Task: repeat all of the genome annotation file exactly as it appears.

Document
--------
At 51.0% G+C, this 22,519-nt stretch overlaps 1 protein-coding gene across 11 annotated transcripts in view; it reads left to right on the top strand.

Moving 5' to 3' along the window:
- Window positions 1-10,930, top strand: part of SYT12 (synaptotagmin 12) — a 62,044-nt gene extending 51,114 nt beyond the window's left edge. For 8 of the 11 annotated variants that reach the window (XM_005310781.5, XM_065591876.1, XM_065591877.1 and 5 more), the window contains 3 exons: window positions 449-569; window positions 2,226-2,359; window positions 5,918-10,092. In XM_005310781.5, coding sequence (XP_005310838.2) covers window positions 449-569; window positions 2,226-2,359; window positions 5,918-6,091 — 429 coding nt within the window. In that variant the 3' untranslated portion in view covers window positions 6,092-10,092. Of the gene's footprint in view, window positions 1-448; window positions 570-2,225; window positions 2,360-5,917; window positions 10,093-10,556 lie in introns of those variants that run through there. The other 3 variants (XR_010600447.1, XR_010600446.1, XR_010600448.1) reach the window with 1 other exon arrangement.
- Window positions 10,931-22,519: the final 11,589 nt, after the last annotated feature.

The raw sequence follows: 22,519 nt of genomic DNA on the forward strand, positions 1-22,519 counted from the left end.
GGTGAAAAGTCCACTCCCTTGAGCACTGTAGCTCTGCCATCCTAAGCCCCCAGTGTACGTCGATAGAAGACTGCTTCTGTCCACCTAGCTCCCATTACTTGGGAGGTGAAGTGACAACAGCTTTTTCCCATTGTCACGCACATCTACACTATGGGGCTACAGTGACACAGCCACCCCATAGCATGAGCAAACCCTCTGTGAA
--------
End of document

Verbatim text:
At 51.0% G+C, this 22,519-nt stretch overlaps 1 protein-coding gene across 11 annotated transcripts in view; it reads left to right on the top strand.

Moving 5' to 3' along the window:
- Window positions 1-10,930, top strand: part of SYT12 (synaptotagmin 12) — a 62,044-nt gene extending 51,114 nt beyond the window's left edge. For 8 of the 11 annotated variants that reach the window (XM_005310781.5, XM_065591876.1, XM_065591877.1 and 5 more), the window contains 3 exons: window positions 449-569; window positions 2,226-2,359; window positions 5,918-10,092. In XM_005310781.5, coding sequence (XP_005310838.2) covers window positions 449-569; window positions 2,226-2,359; window positions 5,918-6,091 — 429 coding nt within the window. In that variant the 3' untranslated portion in view covers window positions 6,092-10,092. Of the gene's footprint in view, window positions 1-448; window positions 570-2,225; window positions 2,360-5,917; window positions 10,093-10,556 lie in introns of those variants that run through there. The other 3 variants (XR_010600447.1, XR_010600446.1, XR_010600448.1) reach the window with 1 other exon arrangement.
- Window positions 10,931-22,519: the final 11,589 nt, after the last annotated feature.

The raw sequence follows: 22,519 nt of genomic DNA on the forward strand, positions 1-22,519 counted from the left end.
GGTGAAAAGTCCACTCCCTTGAGCACTGTAGCTCTGCCATCCTAAGCCCCCAGTGTACGTCGATAGAAGACTGCTTCTGTCCACCTAGCTCCCATTACTTGGGAGGTGAAGTGACAACAGCTTTTTCCCATTGTCACGCACATCTACACTATGGGGCTACAGTGACACAGCCACCCCATAGCATGAGCAAACCCTCTGTGAA